Orange County artists open studios to visitors

CorrespondentNovember 2, 2013 

  • On view

    A piece by each tour artist will be on exhibit at FRANK gallery, 109 E. Franklin St., Chapel Hill, and at the Hillsborough Gallery of Arts, 121 N. Churton St., Hillsborough, through Nov. 10.

  • Details

    What: Orange County Artists Guild Studio Tour

    When: Sunday and Nov. 9-10

    Where: Studios across Orange County. Map and brochure available on guild’s website.

    Cost: Free

    Info: 919-942-7578 or

With no expectation of success, painter Ruth Ananda applied this year to become a member of the Orange County Artists Guild.

Not only was she accepted, she was encouraged to join the guild’s 19th annual Open Studio Tour.

The tour – noon-5 p.m. Sunday and Nov. 10, and 10 a.m.-5 p.m. Saturday – offers the chance to explore the studios of more than 60 artists throughout Orange County.

Bird Nest Studio, stop No. 51 at 805 Kenmore Road in Chapel Hill, is where Ananda creates her acrylic paintings inspired by nature, yoga and meditation.

While in school at the University of Virginia in Charlottesville, Ananda majored in art and minored in religion, studying Tibetan Buddhism with Jeffrey Hopkins. “When Jeffrey would host monks in Charlottesville, I would get to study with them,” said Ananda, who taught herself yoga and has trained to teach it.

Visitors will see works that, much like the practices that inspire them, are calming and absorbing. All are part of Ananda’s series called “The Field and the Knower of the Field,” which is the title of a chapter of the yogic text “The Bhagavad Gita.”

Her talent is evident in her work. Her shyness is not.

“My friend artist Anna Crawford offered to help me so I won’t be alone welcoming people in, and that made me feel like I can do this,” said Ananda, who feels what many artists do as they share their work: nervousness.

“I am putting myself out there, and I wonder if people will like my work. I am exposing myself. I feel vulnerable that way.”

Good sales medium

Carroll Lassiter, stop No. 20 at 1900 Jo Mac Road in Chapel Hill, has been involved with the tour from the start.

“We started with about 25 people. It was an experiment to see if people would actually show up,” she said. “It has been a really good sales medium for me.”

Lassiter derives inspiration for her oil paintings from her hometown Edenton, which is flat, open and agricultural. “You get big skies, and there is a lot of water around,” she said. “I just get a really solid feeling when I am looking at the field, and I try to put that in my paintings.”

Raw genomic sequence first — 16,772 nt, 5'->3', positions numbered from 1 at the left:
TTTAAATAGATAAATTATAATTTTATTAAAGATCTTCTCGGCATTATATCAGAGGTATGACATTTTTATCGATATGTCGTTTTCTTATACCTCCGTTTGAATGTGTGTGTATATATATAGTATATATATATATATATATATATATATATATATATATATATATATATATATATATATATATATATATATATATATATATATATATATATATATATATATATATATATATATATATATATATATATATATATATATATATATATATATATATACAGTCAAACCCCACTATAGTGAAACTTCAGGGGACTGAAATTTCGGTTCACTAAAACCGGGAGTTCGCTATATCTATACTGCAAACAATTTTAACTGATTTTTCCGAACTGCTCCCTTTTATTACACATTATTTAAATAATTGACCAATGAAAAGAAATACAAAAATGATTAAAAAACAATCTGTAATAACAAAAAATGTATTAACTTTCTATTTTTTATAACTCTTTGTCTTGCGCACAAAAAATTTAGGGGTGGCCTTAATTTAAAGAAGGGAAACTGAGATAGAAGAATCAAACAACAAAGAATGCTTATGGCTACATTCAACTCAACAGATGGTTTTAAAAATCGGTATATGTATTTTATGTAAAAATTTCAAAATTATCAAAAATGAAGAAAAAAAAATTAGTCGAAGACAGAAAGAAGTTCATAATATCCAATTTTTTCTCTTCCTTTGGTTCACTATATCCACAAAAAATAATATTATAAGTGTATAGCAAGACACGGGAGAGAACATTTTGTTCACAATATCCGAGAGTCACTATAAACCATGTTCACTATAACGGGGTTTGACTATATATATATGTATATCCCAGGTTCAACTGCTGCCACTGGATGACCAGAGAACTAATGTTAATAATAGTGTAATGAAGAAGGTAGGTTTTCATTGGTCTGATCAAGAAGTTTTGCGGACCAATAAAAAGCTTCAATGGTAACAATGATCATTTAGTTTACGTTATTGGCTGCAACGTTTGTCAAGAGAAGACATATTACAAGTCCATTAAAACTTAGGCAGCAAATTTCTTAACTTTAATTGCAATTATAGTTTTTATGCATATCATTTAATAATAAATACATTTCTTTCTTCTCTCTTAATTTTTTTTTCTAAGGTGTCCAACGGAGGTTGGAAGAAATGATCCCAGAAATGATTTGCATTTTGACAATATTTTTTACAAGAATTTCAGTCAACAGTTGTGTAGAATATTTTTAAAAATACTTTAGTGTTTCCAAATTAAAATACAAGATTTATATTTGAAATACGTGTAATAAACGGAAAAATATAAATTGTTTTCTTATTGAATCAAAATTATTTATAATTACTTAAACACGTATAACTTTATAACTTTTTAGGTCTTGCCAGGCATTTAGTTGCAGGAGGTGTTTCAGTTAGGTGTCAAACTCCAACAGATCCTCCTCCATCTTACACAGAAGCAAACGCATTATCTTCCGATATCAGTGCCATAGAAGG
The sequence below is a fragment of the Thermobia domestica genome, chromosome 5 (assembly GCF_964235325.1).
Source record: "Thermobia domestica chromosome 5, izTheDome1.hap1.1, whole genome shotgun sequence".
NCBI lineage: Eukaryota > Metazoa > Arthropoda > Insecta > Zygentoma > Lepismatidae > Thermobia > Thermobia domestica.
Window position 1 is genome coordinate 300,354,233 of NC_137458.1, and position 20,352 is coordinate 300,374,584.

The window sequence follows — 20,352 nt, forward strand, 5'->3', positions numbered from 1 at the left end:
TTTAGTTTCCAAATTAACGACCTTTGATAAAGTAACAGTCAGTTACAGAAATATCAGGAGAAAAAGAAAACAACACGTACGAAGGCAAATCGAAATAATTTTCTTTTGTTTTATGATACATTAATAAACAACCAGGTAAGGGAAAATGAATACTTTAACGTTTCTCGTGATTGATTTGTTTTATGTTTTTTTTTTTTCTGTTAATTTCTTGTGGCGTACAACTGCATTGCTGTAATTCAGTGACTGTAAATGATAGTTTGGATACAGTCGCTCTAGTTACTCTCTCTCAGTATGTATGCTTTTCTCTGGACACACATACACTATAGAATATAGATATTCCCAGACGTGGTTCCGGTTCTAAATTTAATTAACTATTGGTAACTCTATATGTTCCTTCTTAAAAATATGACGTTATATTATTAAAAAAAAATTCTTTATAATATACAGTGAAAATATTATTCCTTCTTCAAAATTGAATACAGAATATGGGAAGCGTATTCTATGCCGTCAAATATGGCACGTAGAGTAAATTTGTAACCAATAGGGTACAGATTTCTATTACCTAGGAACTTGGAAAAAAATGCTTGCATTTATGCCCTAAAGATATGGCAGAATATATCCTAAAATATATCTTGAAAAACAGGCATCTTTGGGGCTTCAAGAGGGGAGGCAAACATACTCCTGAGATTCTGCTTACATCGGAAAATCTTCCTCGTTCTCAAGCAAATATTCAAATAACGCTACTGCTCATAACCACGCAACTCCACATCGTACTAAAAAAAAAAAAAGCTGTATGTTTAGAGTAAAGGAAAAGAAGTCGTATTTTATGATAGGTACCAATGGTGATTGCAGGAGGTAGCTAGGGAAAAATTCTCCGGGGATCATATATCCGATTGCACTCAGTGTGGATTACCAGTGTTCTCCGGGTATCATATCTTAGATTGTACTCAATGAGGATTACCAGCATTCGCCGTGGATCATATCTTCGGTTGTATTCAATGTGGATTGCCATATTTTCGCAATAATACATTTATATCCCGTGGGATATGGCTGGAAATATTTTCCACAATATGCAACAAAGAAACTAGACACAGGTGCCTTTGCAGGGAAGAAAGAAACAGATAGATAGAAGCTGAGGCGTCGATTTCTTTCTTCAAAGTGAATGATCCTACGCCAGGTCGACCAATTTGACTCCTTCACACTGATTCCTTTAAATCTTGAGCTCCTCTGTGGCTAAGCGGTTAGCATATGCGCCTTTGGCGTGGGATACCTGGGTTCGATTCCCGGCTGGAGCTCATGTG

The painting that Lassiter will hate to see go, even though it would be a sale, is a new one that captured an early morning view of a field seen from her mother’s Edenton home. “It is looking towards a creek that I am real familiar with. The mist was on the field, the sky is real pink, and the cypress trees had turned a coppery color,” Lassiter said.

In addition to nature, tools inspire Lassiter. “I like the integrity of what tools can do, move earth or cultivate your garden,” she said.

This year’s guild president is Linda Carmel, No. 44 at 101 Huntington Drive in Chapel Hill.

“I love the behind-the-scenes feeling of the studio tour,” Carmel said. “I was a teacher before I was an artist and enjoy talking about my work and demonstrating my painting process. Some people come back year after year and have become friends. Also, art galleries can be intimidating for many people.”

Visitors to Carmel’s studio, which for the tour she shares with glassblower Pringle Teetor, will see “Autumn Glow.”

“One of the things I loved about being a tour visitor was driving through Orange County enjoying the fall colors, so I wanted to do a painting that reflected this time of year,” she said. “I know we don’t have many aspen trees here, which is the subject of the piece, but I remember them from my time in Colorado and I love their silver-gray trunks.”

Jamie Hagenberger, No. 14 on the tour at 2408 Wade Hampton Road in Hillsborough, specializes in photograms, which are made in a darkroom without a camera or a negative. Objects, such as a leaf or flower, are placed on photo-sensitive paper, exposed to light and then developed.

“Not many artists focus on this technique,” Hagenberger said. “When I experienced this magic in the darkroom, I was so in love with what resulted that I have never moved on.”

She said she wrestled for a while with calling herself a photographer since she doesn’t use a camera or negatives.

“People look at me like I am crazy, but I decided I am not,” Hagenberger said. “I got a degree in photography but put my camera down because I got burnt out. I realized I was passionate about the darkroom and imagery, whatever form that comes in. Photograms are my identity.”


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